Data Protection Doesn’t Do Oral Processing

March 13th, 2020

We all sort of know that the Data Protection Act 1998 didn’t apply to stuff people say orally, don’t we? But pointing to an authority that said so is rather harder. Luckily, now we have one: Scott v LGBT Foundation Ltd [2020] EWHC 483 (QB).

The context was a sad one. Mr Scott was complaining about a situation in which he had gone to the LGBT Foundation for advice and therapeutic support. He had self-disclosed a number of matters to the staff there which indicated that he posed a serious risk to his own health and well-being. Internal advice was sought about departing from the usual confidentiality and because of a judgement that an intermediate safeguarding risk was posed, the Foundation spoke to Mr Scott’s GP to alert them of the issue and suggest follow up support be offered. The Foundation told Mr Scott this at the time orally, and in an email follow up. Communications with the GP were entirely verbal. A note of the concerns was made on Mr Scott’s GP file. Mr Scott was concerned that this information would be made available under vetting procedures for his employment, and that it had effectively ruined his career, although this appears to have been speculation at the time of the claim.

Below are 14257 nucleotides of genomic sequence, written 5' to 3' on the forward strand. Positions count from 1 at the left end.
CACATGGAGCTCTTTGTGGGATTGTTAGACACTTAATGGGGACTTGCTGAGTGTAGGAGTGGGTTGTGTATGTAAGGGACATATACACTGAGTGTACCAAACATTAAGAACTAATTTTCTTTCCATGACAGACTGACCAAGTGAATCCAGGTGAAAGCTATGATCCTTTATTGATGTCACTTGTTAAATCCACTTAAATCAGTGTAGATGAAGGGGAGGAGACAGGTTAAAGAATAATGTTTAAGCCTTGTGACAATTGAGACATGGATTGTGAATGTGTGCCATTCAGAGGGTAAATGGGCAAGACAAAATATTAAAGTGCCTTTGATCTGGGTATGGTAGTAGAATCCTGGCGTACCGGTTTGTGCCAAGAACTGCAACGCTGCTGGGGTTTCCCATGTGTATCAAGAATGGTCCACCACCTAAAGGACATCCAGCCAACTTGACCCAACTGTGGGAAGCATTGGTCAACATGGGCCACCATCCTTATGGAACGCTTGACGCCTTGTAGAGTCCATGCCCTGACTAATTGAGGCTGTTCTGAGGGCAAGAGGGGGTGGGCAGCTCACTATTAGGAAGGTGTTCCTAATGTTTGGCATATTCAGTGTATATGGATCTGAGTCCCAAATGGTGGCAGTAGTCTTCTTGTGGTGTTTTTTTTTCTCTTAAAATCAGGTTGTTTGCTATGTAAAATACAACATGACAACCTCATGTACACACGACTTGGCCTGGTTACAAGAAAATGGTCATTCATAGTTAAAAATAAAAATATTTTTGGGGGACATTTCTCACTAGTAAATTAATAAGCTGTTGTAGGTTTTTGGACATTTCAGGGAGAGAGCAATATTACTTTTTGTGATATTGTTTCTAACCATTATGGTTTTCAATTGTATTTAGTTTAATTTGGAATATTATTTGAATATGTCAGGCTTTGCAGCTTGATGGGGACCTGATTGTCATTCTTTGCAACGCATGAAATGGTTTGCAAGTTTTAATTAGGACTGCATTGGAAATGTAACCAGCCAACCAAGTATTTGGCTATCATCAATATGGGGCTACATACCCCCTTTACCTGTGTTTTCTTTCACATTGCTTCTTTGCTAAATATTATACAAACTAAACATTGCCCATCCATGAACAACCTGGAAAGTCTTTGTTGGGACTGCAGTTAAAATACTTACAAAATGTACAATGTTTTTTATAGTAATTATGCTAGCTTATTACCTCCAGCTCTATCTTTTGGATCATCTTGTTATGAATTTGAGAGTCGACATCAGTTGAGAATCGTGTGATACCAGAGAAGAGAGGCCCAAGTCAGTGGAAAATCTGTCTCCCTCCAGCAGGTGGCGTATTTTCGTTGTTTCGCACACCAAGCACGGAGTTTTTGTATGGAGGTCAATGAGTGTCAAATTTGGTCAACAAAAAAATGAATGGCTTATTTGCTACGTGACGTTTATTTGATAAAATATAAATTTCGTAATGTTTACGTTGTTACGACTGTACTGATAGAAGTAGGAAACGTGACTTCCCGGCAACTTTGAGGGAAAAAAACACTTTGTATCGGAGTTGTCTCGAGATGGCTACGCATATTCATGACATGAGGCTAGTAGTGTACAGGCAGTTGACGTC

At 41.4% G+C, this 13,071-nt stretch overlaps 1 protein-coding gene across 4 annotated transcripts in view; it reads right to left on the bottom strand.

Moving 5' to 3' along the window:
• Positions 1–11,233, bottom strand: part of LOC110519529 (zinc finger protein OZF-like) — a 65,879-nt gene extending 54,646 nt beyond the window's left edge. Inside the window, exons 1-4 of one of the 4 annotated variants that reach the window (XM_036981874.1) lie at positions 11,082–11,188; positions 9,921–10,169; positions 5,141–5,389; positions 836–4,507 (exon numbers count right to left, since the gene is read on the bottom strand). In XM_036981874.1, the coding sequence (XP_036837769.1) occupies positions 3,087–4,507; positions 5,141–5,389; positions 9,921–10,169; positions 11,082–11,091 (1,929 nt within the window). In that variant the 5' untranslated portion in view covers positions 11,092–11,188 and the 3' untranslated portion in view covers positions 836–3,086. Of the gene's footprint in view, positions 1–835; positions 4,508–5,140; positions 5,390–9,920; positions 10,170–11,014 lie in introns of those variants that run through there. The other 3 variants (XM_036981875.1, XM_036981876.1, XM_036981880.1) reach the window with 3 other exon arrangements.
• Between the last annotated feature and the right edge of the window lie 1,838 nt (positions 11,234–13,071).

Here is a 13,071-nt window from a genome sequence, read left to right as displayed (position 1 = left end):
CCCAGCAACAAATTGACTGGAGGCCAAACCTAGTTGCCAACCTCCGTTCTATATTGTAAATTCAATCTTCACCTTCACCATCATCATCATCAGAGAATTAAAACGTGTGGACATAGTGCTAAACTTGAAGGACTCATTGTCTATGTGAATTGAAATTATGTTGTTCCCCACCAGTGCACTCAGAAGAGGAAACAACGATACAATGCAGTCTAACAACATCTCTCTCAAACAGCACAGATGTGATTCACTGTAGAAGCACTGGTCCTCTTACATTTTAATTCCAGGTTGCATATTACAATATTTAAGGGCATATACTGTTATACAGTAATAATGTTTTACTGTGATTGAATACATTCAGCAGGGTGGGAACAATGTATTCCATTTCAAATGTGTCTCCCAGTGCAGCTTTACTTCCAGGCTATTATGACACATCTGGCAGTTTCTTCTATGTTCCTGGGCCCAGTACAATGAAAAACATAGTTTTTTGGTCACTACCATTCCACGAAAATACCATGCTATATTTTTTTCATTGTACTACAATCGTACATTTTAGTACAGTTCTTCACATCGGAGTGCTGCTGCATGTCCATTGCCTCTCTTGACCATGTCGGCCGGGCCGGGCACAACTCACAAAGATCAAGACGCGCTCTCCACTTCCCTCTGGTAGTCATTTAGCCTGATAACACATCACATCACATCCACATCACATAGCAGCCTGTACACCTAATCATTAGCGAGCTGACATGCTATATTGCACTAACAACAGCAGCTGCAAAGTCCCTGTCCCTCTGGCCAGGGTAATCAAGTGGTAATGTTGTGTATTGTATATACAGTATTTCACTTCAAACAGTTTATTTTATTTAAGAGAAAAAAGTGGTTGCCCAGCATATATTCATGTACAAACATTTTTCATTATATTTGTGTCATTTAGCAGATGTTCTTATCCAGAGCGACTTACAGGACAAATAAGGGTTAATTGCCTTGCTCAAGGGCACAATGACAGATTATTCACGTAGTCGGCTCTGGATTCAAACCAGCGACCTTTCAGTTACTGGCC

Sani J rejected a claim for breach of the DPA 1998. The DPA “does not apply to purely verbal communications”: at [55]. The reason is that data, as defined in section 1 and Article 2(1) of the Directive, needs to be recorded in electronic or manual form. Storage within someone’s mind, even with a view to later recording on a file, is not data within the DPA. Oral disclosures are protected instead by the law of confidence: at [56]-[63].

Sani J also held that the disclosure would in any event have met a Schedule 3 condition (any data being sensitive personal data in this context): disclosure was necessary to protect the vital interests of Mr Scott, because he was considered to be at material risk of self-harm, and been told that confidentiality might be overridden, and that there was no basis to apply a qualifier of “imminent” to the statutory test: at [65]-[72]. The DPA claim was struck out accordingly.

Mr Scott’s other claims were also struck out. Although a duty of confidence was owed to Mr Scott, it always had a qualifier attached to it that Mr Scott was aware of. They were not required to get his consent first, or to try and do so.  The Foundation was not a public authority for the purposes of the Human Rights Act 1998, and there was no reasonable expectation of privacy in the context to engage Article 8 ECHR either. If there was an interference, it was justified.

Robin Hopkins acted for the LGBT Foundation.

Christopher Knight

Comments are closed.